Bandar-e Siraf

March 1, 2019
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I was contemplating on how to have a readable, worthwhile description on one of the most amazing places in Kangan, Bushehr. I thought it would be a good idea to first give a historic background of the place and then express some of its beauties on my next post. So here is a condensed summary.

Among the oldest ports south of the country, Siraf with its unique architecture resembles gorgeous Masooleh Village in the north in some ways.

Once Iran’s flourishing port in the Sassanid and Islamic eras, it had booming commercial relations with countries like China, India, and east Africa. In fact, between second and fifth centuries AH, the historic port was the most marvelous, prosperous port among the Persian Gulf literal states.

The never-seemingly-inactive merchants and seafarers had direct, constant trading with other countries. And that’s why in early Islamic period, Siraf was a wealthy, glamorous city. Landlords imported wood planks and timbers from Africa and India to build multi-storey-buildings. The thriving port contained pottery canals and advanced swage system. It also housed a number of mosques.

With a huge population of over 300,000 at the time, the democratic international city was home to romans, Greeks, Chinese, among other nationalities. Followers of Zoroastrianism, Buddhism, Christianity, and Judaism comfortably lived in the region. For this reason, it was famed as the City of Civilizations.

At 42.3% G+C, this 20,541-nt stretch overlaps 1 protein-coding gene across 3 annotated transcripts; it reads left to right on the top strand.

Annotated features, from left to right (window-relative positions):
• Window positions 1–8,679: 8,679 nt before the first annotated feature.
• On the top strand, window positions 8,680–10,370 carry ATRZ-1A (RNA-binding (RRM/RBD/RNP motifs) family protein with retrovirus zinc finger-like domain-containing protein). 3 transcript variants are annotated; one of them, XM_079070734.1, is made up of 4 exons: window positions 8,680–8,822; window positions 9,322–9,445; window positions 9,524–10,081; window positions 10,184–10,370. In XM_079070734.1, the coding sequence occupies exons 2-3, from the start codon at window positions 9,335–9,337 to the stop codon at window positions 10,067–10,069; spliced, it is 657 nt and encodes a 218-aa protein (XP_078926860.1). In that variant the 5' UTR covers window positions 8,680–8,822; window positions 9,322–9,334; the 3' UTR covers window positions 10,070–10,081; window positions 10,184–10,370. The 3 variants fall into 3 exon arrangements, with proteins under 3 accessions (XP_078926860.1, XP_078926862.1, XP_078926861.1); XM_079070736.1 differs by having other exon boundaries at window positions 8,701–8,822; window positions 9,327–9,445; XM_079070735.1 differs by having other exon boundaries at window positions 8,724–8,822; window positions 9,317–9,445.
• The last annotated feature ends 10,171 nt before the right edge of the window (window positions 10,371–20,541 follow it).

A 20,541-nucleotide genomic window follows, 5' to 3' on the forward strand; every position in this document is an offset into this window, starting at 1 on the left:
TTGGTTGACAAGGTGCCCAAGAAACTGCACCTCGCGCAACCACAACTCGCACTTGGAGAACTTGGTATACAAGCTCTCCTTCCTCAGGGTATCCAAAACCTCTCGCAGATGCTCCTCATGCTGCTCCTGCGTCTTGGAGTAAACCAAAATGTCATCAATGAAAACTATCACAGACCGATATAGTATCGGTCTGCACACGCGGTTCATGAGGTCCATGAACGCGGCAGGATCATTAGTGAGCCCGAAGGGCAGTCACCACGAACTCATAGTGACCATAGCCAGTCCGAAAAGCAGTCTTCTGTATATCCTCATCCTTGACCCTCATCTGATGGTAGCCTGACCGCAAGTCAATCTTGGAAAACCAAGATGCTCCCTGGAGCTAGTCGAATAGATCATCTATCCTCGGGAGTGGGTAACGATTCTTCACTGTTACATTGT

Sirafi’s arts were unique; their craftsmen would process pearls of the Persian Gulf in their workshops and then export their artistic works (artifacts) to countries like China and India. Stucco works were also widespread in the region. Tasteful artists would decorate walls and ceilings of houses with astonishing patterns. They would use their arts and skills in burying their dead; they engraved the name of the deceased on square-shaped tombstones in gorgeous Kufic script.

After a demolishing earthquake, a substantial part of the city was ruined and went underwater. What is now viewed on the site is the remains of the glorious and brilliant city, collapsed pillars and broken walls, and ruins of mosques. But the must-see site, in many people’s opinions, tells a lot about the magnificence of the port in the old days.

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